Wright subsequently appeared in Netflix documentary Banking on Bitcoin and once again claimed to be Nakamoto in what he said would be his final filmed interview.
However, he has continued to try and legally battle to ‘prove’ he is the Bitcoin founder.
And whether he is or not might finally be decided at a trial which started on Monday.
In 2015, American magazine Wired wrote that Wright “either invented Bitcoin or is a brilliant hoaxer who very badly wants us to believe he did”.
Jonathan Hough KC, who is representing Copa, told the high court on Monday that Wright’s claim to be the author of the founding text of bitcoin was a “brazen lie and elaborate false narrative supported by forgery on an industrial scale”.
Twitter founder Jack Dorsey is backing Copa in its fight to obtain a “negative declaration” that Wright is not Nakamoto.
Hough said: “On the basis of his dishonest claim to be Satoshi, he has pursued claims he puts at hundreds of billions of dollars, including against numerous private individuals.”
He added in written submissions: “Dr Wright has consistently failed to supply genuine proof of his claim to be Satoshi: instead, he has repeatedly proffered documents which bear clear signs of having been doctored.”
The barrister argued Wright’s conduct had “deadly serious” consequences for some who faced legal action based on his claims.
Previously, a spokesperson for Wright described the trial as “really a war” over who sets the rules for the Bitcoin blockchain – a digital record that tracks ownership of a cryptocurrency.
He told The Guardian: “Think of it as a modern-day tech battle, akin to that between Blu-ray and HD DVD or, for even older readers, Betamax versus VHS.”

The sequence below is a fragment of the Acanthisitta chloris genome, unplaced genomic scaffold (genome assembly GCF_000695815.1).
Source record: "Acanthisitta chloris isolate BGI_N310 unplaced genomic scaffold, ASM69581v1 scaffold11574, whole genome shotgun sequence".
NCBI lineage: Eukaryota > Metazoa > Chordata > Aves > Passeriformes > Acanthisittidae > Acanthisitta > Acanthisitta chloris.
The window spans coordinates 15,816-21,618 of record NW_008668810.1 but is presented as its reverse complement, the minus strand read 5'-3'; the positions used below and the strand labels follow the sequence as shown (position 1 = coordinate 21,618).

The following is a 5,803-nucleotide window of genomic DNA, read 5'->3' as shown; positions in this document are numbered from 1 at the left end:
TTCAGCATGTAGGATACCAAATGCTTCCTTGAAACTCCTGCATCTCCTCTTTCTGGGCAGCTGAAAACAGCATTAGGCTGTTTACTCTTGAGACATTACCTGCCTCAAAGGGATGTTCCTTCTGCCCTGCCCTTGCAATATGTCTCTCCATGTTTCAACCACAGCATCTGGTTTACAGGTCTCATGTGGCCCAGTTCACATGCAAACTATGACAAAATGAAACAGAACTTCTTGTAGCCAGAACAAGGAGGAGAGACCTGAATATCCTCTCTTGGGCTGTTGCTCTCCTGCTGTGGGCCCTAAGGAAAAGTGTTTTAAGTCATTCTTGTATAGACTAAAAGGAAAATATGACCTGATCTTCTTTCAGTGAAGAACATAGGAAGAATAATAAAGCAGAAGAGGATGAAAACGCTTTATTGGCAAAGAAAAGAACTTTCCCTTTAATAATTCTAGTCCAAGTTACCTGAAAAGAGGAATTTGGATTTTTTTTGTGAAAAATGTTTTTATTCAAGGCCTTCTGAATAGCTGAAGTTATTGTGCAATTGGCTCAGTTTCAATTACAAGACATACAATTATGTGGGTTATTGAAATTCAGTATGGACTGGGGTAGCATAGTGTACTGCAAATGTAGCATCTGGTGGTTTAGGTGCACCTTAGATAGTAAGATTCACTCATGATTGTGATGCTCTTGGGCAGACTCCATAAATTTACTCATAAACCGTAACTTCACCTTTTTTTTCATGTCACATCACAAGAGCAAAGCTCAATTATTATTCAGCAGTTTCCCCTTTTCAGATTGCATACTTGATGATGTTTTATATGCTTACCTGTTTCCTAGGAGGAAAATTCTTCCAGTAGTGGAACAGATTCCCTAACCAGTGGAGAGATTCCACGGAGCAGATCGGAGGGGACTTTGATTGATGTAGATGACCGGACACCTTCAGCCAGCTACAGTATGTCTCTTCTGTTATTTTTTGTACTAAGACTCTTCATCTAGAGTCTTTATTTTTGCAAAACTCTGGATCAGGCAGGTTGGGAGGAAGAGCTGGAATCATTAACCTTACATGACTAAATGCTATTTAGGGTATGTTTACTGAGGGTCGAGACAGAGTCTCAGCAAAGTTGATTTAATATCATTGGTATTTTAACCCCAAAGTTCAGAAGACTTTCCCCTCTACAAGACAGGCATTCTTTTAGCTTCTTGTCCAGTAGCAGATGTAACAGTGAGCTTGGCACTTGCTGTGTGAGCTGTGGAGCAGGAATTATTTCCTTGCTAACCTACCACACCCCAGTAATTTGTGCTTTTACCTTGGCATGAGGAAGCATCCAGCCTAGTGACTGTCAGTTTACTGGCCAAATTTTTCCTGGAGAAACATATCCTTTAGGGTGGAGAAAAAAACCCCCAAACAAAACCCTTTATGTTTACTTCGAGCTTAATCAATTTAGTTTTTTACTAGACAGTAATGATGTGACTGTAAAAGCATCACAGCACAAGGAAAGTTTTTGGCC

The total value of the Bitcoin market is worth about £657billion.
Wright offered to settle the case last month, which observers said suggested he was not confident he could win.
The offer was rejected by Copa who posted on X, formerly Twitter: “Hard pass on that ‘settlement’.”
The group added that a settlement “would allow him to sue people all over again”, referring to Wright previously using English libel law to sue people who denied he was the inventor of Bitcoin and those who called him a fraud.
The risks of buying with cryptocurrencies
Investing and making a purchase in cryptocurrencies such as Bitcoin is risky .
Their value is highly volatile and City watchdog the Financial Conduct Authority has warned investors should be prepared to lose all their money.
Investing in cryptocurrencies is not a guaranteed way to make money.
You should also think carefully about making purchases with a cryptocurrency.
For example, Bitcoin has had wild price fluctuations in recent months and the price can change on an almost hourly basis.
The price of a Bitcoin was at $40,258 on January 9, according to Coindesk, but fell to $34,214 just three days later.
That’s a 15% drop.
These price swings are risky for a business as you could sell an item for a Bitcoin at one price and the value may drop soon after, leaving you with less money from a sale.
Similarly, the price of Bitcoin has soared by more than 21% since the start of this week so it can be hard for a shopper to get an accurate idea of the price of an item if its value changes on a daily basis.